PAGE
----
While the finish dries, make up the workpiece stop and edging strip (pieces 14 and 15). I routed a dovetail pin along the front edge of the stop and a corresponding dovetail slot in the edging strip so these parts fit together. Make up a bunch of edging strips while you’re at it — they’ll get chewed up by the blade during tenoning. You can trim off the damaged portion and reuse the edging several times, sliding it farther down the stop. When it gets too short to work properly, switch to a fresh strip.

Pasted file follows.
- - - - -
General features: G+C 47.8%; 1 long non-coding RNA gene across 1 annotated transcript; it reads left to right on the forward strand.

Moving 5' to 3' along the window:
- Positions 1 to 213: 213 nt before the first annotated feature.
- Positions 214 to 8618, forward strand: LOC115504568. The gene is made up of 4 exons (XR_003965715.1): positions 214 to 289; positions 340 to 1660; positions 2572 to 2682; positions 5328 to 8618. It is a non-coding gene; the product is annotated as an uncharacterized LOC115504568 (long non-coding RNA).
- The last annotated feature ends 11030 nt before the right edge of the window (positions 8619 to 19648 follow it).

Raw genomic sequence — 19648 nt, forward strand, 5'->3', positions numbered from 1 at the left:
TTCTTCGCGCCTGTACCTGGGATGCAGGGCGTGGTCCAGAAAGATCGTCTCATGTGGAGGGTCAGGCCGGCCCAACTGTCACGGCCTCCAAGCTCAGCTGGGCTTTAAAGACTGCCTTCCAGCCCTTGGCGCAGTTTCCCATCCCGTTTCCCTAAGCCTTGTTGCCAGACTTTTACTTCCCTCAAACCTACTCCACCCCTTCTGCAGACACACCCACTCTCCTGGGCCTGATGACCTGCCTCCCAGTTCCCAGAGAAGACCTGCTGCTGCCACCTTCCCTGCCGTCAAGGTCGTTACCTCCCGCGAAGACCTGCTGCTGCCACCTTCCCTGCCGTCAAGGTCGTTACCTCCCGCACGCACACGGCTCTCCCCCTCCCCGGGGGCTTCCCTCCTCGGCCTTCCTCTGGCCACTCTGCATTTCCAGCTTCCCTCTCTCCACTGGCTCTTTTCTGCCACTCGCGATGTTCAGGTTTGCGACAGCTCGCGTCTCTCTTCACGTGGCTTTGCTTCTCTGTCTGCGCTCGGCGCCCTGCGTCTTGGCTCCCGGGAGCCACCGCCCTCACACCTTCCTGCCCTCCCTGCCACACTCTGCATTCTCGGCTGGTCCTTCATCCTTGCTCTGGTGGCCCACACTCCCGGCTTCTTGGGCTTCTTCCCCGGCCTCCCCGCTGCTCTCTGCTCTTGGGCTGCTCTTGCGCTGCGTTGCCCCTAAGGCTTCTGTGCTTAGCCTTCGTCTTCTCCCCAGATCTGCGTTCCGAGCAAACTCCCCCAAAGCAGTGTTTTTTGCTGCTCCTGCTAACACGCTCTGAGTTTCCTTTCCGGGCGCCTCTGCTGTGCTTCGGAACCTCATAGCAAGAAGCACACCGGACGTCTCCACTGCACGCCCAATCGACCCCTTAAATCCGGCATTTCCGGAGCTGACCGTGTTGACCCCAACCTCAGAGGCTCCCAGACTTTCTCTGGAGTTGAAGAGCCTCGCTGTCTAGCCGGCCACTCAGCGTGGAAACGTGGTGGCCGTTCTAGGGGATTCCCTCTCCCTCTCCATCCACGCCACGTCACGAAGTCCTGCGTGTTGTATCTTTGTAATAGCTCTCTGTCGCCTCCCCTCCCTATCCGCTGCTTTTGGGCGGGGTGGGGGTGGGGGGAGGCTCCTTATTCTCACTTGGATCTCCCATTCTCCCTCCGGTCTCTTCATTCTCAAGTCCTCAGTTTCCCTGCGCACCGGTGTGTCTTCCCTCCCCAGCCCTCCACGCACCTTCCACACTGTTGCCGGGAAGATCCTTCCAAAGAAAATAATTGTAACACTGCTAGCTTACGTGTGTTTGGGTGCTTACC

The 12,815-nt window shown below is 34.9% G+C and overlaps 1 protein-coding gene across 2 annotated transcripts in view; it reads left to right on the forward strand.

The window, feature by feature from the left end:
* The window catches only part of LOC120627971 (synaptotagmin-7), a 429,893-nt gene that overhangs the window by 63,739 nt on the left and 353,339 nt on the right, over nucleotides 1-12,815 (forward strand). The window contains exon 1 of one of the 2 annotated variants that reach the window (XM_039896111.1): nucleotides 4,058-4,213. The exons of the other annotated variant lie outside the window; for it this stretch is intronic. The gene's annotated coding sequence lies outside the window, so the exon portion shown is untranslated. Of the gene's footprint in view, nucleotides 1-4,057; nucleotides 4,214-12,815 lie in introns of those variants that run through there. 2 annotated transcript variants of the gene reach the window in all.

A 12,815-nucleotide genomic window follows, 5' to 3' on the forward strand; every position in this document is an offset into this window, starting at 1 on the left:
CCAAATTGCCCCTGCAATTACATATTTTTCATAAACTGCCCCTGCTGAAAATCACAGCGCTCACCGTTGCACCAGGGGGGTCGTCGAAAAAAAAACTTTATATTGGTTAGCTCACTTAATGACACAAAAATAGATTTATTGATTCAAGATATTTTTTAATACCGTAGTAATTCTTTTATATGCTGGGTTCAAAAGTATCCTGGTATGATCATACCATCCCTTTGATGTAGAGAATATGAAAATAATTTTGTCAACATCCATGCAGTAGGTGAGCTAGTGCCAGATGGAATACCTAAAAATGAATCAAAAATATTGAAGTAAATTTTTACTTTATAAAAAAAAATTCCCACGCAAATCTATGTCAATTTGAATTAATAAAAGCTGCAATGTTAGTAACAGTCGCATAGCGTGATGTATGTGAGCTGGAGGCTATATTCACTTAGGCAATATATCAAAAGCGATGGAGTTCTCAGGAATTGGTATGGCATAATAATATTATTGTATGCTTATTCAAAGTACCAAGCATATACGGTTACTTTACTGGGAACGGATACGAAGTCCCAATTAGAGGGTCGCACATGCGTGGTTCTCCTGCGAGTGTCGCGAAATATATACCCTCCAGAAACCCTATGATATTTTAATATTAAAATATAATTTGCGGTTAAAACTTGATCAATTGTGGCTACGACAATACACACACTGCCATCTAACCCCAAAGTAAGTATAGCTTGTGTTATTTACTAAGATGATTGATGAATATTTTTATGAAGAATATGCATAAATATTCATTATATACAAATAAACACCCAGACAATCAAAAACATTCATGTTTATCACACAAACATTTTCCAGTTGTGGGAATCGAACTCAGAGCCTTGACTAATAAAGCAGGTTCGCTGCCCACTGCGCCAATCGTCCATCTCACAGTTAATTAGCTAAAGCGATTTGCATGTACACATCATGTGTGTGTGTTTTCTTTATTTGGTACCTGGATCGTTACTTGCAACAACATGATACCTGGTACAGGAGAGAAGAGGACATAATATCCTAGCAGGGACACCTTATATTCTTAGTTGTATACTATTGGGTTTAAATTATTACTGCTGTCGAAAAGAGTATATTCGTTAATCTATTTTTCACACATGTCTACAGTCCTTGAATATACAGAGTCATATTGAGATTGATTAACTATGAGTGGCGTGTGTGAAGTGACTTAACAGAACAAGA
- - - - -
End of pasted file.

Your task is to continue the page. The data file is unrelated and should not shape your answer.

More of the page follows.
Use a pair of carriage bolts and knobs (pieces 16) to mount the stop on the fence, and slide an edging strip into place. Wrap up your handy new tenoning jig with a hardwood runner (piece 17) for the miter slot — attach it with short screws driven down through the base. I used hard maple because it is so dense that it wears well in this sort of situation.
Test the piece in the miter slot to be sure that it slides freely along the length of the slot. The last task that you have is to fasten a toggle clamp (piece 18) to the stop about midway along its length.
Once that work is done, you’re ready to start cutting tenons, safely and accurately, with your hands well away from the saw blade.